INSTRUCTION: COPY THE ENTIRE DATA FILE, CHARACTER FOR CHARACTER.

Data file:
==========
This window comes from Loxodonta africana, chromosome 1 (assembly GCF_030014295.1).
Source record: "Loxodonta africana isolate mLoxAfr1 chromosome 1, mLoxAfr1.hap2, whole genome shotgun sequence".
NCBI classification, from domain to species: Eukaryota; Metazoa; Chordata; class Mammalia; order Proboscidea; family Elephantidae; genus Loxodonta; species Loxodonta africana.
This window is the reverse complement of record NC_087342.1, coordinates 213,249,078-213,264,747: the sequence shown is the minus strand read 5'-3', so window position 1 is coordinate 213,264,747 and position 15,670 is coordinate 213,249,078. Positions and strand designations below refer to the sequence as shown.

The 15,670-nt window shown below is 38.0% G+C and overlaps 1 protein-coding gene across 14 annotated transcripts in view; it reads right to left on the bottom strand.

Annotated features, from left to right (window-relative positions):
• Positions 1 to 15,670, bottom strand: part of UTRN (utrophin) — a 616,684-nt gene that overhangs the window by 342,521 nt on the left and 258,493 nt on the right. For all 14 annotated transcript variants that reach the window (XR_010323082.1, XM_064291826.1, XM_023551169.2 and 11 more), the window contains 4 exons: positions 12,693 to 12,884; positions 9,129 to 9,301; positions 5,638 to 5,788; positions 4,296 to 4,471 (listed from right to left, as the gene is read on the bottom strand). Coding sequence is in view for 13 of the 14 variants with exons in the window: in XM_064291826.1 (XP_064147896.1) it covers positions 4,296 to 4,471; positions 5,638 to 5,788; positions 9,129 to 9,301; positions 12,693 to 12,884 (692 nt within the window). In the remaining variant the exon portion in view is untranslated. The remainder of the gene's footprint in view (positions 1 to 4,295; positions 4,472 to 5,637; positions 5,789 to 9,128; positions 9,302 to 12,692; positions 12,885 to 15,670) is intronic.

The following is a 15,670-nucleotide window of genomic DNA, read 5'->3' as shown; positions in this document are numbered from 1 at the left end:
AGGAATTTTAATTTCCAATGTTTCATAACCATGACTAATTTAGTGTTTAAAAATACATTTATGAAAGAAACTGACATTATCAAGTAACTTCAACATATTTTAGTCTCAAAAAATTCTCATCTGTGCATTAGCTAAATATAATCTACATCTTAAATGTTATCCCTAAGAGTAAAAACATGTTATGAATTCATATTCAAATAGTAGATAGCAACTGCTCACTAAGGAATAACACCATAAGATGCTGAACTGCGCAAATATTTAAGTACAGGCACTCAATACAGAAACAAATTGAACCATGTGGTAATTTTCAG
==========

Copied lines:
This window comes from Loxodonta africana, chromosome 1 (assembly GCF_030014295.1).
Source record: "Loxodonta africana isolate mLoxAfr1 chromosome 1, mLoxAfr1.hap2, whole genome shotgun sequence".
NCBI classification, from domain to species: Eukaryota; Metazoa; Chordata; class Mammalia; order Proboscidea; family Elephantidae; genus Loxodonta; species Loxodonta africana.
This window is the reverse complement of record NC_087342.1, coordinates 213,249,078-213,264,747: the sequence shown is the minus strand read 5'-3', so window position 1 is coordinate 213,264,747 and position 15,670 is coordinate 213,249,078. Positions and strand designations below refer to the sequence as shown.

The 15,670-nt window shown below is 38.0% G+C and overlaps 1 protein-coding gene across 14 annotated transcripts in view; it reads right to left on the bottom strand.

Annotated features, from left to right (window-relative positions):
• Positions 1 to 15,670, bottom strand: part of UTRN (utrophin) — a 616,684-nt gene that overhangs the window by 342,521 nt on the left and 258,493 nt on the right. For all 14 annotated transcript variants that reach the window (XR_010323082.1, XM_064291826.1, XM_023551169.2 and 11 more), the window contains 4 exons: positions 12,693 to 12,884; positions 9,129 to 9,301; positions 5,638 to 5,788; positions 4,296 to 4,471 (listed from right to left, as the gene is read on the bottom strand). Coding sequence is in view for 13 of the 14 variants with exons in the window: in XM_064291826.1 (XP_064147896.1) it covers positions 4,296 to 4,471; positions 5,638 to 5,788; positions 9,129 to 9,301; positions 12,693 to 12,884 (692 nt within the window). In the remaining variant the exon portion in view is untranslated. The remainder of the gene's footprint in view (positions 1 to 4,295; positions 4,472 to 5,637; positions 5,789 to 9,128; positions 9,302 to 12,692; positions 12,885 to 15,670) is intronic.

The following is a 15,670-nucleotide window of genomic DNA, read 5'->3' as shown; positions in this document are numbered from 1 at the left end:
AGGAATTTTAATTTCCAATGTTTCATAACCATGACTAATTTAGTGTTTAAAAATACATTTATGAAAGAAACTGACATTATCAAGTAACTTCAACATATTTTAGTCTCAAAAAATTCTCATCTGTGCATTAGCTAAATATAATCTACATCTTAAATGTTATCCCTAAGAGTAAAAACATGTTATGAATTCATATTCAAATAGTAGATAGCAACTGCTCACTAAGGAATAACACCATAAGATGCTGAACTGCGCAAATATTTAAGTACAGGCACTCAATACAGAAACAAATTGAACCATGTGGTAATTTTCAG